Hung Up About Missed Calls? Not Anymore
Every so often, business associates and/or friends recommend a product or service they consider worthy of being a subject of this column. In the past I’ve resisted the temptation to write about anything that didn’t purport to have at least some e-business attachment.
But, considering that most of my readership have at-home computers connected to the Web, and guessing that most, like myself, use their home phone line as the connection to their ISP, I felt that this product/service would be of interest to most of them. The product is known as Internet Call Manager (www.internetcallmanager.com (new window)) offered by InfoInterActive, a Bedford, Nova Scotia application service provider.
The basic function of Internet Call Manager (ICM) is to allow you to eliminate missing telephone calls when you’re surfing the ‘Net. Considering the fact that my spouse receives a great number of e-mails and Internet orders for the cosmetic company she represents, I thought that, at the worst, the ICM product would allow me to personally get through the numerous busy signals that I encounter when calling home.
“InfoInterActive was formed in 1996 after the acquisition of Interactive Telecom Inc., a private company that I founded in 1994,” says Bill McMullin, the firm’s CEO and founder. “The idea for our flagship product, Internet Call Manager, began in 1995 with a vision of converging Internet and telephony networks.”
By 1997, he continued, InfoInterActive had launched ICM, calling it the world’s first service to allow Internet users to monitor and manage calls while their phone lines are busy engaged on an Internet session. Available across North America, ICM’s patented technology is used by more than 200,000 households and businesses. To date, ICM has handled more than 50 million calls for consumers. “This clearly illustrates the usefulness and simplicity of the service—a sentiment often echoed by our customers, many of which phone or write to tell us how much they like ICM.”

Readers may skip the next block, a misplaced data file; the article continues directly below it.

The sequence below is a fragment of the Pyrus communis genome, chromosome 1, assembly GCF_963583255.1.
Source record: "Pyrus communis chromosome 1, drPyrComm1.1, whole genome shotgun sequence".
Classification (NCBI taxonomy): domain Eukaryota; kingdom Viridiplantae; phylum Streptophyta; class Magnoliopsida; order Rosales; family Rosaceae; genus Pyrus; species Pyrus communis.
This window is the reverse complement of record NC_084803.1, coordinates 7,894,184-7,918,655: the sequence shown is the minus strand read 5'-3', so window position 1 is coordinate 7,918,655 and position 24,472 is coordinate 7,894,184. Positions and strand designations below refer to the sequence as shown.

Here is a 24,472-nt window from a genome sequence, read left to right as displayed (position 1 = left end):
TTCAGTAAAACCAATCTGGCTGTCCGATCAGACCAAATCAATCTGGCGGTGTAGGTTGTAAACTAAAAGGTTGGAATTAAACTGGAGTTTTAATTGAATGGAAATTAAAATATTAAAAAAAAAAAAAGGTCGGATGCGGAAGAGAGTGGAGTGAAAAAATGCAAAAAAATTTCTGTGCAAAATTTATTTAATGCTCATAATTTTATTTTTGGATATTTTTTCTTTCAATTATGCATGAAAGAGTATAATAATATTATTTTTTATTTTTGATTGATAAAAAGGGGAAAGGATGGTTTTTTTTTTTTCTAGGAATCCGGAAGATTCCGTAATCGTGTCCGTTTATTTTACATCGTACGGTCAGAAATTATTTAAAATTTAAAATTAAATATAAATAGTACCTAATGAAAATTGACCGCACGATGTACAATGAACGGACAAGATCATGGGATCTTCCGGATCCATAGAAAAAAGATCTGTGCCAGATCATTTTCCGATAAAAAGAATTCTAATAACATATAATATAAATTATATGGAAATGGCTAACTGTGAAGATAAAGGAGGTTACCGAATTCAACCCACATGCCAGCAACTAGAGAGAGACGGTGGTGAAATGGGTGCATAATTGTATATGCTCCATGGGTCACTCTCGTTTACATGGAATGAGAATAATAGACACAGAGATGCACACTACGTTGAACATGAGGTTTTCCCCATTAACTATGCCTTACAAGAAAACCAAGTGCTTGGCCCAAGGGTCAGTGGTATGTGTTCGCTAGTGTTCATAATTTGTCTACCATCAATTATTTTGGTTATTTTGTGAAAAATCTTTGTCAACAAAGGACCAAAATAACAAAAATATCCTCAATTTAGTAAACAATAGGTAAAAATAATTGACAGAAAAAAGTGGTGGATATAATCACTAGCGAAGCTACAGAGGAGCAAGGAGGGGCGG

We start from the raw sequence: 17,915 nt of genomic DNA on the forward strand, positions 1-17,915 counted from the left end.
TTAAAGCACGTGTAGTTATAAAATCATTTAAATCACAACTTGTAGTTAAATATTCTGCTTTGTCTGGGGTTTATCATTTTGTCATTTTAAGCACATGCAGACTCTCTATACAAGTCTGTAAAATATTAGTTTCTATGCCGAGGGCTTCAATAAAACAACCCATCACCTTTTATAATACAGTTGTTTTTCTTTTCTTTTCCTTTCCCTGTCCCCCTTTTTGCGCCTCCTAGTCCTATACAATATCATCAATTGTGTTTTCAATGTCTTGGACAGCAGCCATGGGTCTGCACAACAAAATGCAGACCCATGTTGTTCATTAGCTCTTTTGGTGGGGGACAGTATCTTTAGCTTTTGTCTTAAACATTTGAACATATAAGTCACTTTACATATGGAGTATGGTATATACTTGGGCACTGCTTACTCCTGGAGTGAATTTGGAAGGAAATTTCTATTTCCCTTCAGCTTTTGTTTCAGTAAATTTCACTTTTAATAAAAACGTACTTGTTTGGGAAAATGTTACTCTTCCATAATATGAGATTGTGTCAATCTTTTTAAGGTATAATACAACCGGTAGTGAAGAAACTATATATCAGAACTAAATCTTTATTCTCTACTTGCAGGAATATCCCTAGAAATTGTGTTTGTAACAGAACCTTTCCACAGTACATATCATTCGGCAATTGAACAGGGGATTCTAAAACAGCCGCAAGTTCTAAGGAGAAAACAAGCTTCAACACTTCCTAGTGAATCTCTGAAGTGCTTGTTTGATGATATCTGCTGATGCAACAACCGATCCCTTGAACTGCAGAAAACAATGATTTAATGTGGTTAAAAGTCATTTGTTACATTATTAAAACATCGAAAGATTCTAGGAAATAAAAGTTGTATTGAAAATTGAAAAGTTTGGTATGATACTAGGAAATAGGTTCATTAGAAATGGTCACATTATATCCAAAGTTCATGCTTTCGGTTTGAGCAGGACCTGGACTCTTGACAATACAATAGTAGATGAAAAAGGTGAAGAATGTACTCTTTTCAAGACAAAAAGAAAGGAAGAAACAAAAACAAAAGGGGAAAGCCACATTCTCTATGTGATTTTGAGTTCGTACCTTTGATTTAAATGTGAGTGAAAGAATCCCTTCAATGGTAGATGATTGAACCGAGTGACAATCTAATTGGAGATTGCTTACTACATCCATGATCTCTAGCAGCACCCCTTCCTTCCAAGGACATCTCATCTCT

Bill added, that although located in Nova Scotia, the company currently has approximately 20 servers located throughout North America.
Now for the test—I downloaded a small file from the ICM home page, and then called myself from my cell phone. As advertised, a small pop-up window immediately appeared on my monitor, advising me that I had a phone call, noting the calling number. I was also presented with a series of clickable options: 1. Play message, 2. Voice mail, 3. Ignore.
“ICM offers extensive call management features. With our direct service, users can acknowledge calls with one of two messages they can record themselves—I’ll call you back or you call me back,” explains McMullin. “They can also select the ignore option, which will play a ringing sound until the caller hangs up, or they can send the call to their ICM Web-based voice mail so the caller can leave a message.”
ICM then notifies users of new messages, which can be retrieved from a personal, secure Web page. In selected cities, ICM users also have the option to answer calls or transfer them to another number, such as a cell phone. It uses a phone feature known as Call Forward Busy so it can automatically notify users of calls when they’re online. This service is available from local telephone companies and in most cases InfoInterActive can order it on a customer’s behalf.
Quick math shows that ICM is about a quarter of the cost of an additional phone line and costs much less than high-speed Internet access. It starts at $4.17 per month and subscriptions are available monthly, semi-annually or annually. (The longer you subscribe, the better the price.) Some telephone companies charge a set-up fee and a small monthly fee (usually between $1 and $3.50) for the Call Forward Busy service. Users will receive details by e-mail during the sign-up process. ICM does not require Call Waiting or Caller ID and it works with all ISPs including AOL.
If you don’t want to miss personal phone calls, or are expecting Ed McMahon or Regis Philbin to call, give their free trial offer consideration.
Bob Lewis is VP of IT at the Unified Foodservice Purchasing Cooperative (Louisville, KY). firstname.lastname@example.org